Learn to recognize which parts of your game and playerbase aren't important. Your favorite part of the game may be something the playerbase doesn't care about, and there are some players who care about things that it isn't in your best interests to focus on.I probably shouldn't have mentioned this in passing before I had a chance to do a longer writeup on it. That's a fairly sinister-sounding quote, after all.
So what did I mean by this? Why wouldn't I want to just always make all of my players happy all the time? The short answer is that's exactly what I do want. The longer answer is that if you end up with too many different groups of players who want opposing things out of your game, you'll eventually arrive at a situation where any decision you make will anger one of the player camps.
Aside from bugs and generally shoddy development, the biggest cause of /ragequits is developers and players not agreeing on what the game is supposed to be:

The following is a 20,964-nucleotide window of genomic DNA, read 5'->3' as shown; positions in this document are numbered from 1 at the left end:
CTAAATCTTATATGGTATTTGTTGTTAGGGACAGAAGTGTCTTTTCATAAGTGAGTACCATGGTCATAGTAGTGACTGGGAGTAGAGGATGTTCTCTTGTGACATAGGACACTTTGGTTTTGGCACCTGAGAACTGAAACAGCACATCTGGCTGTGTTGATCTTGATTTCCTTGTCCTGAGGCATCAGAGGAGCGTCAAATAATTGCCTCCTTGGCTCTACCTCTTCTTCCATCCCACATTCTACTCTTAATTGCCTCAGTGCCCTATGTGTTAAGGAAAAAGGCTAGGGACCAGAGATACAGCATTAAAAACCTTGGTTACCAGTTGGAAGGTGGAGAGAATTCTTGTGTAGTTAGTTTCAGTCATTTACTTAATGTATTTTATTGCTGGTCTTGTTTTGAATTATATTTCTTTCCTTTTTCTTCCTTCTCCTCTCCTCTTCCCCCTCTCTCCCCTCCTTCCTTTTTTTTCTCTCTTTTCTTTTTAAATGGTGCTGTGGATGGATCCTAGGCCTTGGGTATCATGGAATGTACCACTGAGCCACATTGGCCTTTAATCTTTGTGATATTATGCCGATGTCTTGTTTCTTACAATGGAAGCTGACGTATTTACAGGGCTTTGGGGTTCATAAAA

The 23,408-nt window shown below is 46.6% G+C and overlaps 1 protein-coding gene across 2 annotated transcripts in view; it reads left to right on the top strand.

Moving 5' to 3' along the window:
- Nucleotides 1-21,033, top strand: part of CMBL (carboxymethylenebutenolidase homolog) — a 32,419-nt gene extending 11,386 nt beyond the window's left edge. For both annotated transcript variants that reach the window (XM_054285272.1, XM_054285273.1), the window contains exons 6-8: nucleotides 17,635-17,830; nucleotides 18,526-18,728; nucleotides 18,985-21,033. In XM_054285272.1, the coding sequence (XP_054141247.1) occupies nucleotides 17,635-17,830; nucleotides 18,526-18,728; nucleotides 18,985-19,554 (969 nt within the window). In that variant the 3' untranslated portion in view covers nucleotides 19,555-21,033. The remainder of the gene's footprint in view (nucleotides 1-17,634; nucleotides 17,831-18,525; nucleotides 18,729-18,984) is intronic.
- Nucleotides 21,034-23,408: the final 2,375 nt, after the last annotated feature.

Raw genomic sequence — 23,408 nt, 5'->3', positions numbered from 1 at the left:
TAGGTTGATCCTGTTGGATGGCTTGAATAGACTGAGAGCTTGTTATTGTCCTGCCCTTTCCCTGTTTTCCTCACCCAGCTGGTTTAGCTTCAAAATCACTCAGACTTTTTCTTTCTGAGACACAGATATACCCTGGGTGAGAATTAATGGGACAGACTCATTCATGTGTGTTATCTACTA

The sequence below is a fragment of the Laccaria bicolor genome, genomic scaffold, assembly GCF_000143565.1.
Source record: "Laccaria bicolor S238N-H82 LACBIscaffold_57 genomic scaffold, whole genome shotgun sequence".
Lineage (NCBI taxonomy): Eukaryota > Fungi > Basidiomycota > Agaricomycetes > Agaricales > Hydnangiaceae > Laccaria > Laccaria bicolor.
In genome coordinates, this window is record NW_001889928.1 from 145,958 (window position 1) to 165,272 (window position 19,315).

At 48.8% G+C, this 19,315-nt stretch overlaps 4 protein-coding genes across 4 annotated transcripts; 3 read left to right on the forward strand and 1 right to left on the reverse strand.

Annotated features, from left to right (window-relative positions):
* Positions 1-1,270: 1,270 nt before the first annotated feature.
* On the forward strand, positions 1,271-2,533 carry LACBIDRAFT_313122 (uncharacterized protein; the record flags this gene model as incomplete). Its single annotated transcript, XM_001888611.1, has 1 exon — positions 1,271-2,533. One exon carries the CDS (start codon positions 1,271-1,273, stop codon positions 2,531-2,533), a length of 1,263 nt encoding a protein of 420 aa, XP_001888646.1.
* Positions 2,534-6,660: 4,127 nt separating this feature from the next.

Players thought it was an RPG with FPS elements, developers shipped an FPS with RPG elements. Players thought the game was supposed to be mostly grouping with some soloing, developers preferred mostly soloing with some grouping. Players expected open world territorial control PvP, developers implemented consensual sport PvP.
These are very small differences in opinion that don't matter at all, until they matter more than anything and all your players have quit.
Just like every other aspect of the game, your playerbase must be carefully designed and crafted. Here's how:
1 - Know what game you're making, and for whomIf your design team can't agree on what the game's about, how can your playerbase possibly be expected to agree with your design team?
Your gameplay will determine which players will enjoy your game, and which players you intend to enjoy your game should be the driving force in all your gameplay decisions. It's not important whether you start the game with an idea of the players or an idea of the gameplay, it's just important that they both support each other.
If you wait until you have real players to start trying to make them happy, it's already too late. The game has to be tailored to the audience before the audience even exists. This can be challenging, but there are lots of shortcuts.
You can do it by treating some designers as spokespeople for the player groups you expect to have, you can define a set of archetypes that you keep in mind while designing, you can write user stories, or you can just try make a game for another game's audience and steal them.